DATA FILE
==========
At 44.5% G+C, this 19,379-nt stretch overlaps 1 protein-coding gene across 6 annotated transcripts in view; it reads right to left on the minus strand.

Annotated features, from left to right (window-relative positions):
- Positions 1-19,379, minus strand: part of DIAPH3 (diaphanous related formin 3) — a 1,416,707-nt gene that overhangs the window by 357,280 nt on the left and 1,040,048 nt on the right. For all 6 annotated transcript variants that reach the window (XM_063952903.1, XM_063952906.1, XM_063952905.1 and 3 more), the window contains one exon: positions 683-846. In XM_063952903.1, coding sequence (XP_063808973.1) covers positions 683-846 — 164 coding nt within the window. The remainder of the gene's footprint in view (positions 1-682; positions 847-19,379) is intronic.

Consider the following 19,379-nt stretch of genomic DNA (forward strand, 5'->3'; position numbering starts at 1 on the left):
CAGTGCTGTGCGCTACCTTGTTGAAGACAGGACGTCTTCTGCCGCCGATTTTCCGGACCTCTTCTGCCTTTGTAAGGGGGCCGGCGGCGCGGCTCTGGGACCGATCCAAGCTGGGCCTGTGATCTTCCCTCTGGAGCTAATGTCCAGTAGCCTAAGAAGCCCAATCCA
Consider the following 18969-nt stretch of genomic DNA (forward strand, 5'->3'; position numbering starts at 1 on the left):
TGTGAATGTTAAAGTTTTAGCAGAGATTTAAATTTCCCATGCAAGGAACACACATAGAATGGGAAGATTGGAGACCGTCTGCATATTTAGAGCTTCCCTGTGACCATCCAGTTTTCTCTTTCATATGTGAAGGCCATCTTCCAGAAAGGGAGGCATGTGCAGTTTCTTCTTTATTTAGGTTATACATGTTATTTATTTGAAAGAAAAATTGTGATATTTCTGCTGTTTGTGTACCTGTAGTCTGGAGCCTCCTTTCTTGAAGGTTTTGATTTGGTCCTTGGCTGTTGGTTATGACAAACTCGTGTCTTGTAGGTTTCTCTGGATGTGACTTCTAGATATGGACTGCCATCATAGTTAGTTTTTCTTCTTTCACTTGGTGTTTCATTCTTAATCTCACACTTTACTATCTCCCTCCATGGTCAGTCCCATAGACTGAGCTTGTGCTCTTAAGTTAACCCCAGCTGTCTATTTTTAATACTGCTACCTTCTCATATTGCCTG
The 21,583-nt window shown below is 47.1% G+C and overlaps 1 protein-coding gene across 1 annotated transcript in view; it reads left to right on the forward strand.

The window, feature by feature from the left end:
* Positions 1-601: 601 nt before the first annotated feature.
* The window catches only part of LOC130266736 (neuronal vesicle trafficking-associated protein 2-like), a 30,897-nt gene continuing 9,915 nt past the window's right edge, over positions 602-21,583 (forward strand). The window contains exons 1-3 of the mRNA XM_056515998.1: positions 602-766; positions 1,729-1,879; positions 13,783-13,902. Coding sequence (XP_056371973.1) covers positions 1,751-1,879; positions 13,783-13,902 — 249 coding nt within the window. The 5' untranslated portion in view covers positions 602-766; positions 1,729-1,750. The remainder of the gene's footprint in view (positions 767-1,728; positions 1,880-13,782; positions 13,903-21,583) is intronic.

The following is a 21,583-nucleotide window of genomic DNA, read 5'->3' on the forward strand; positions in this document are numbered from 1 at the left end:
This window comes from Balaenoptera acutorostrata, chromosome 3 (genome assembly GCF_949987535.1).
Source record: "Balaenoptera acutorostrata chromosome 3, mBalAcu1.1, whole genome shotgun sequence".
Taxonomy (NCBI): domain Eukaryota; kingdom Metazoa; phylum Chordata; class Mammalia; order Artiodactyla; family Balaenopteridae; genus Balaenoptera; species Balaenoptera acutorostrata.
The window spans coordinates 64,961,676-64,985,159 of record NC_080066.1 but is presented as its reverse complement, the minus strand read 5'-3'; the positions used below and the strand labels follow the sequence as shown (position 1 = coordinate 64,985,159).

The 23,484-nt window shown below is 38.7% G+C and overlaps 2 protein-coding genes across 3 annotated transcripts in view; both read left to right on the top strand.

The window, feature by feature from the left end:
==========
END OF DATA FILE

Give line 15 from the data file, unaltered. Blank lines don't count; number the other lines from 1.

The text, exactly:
Taxonomy (NCBI): domain Eukaryota; kingdom Metazoa; phylum Chordata; class Mammalia; order Artiodactyla; family Balaenopteridae; genus Balaenoptera; species Balaenoptera acutorostrata.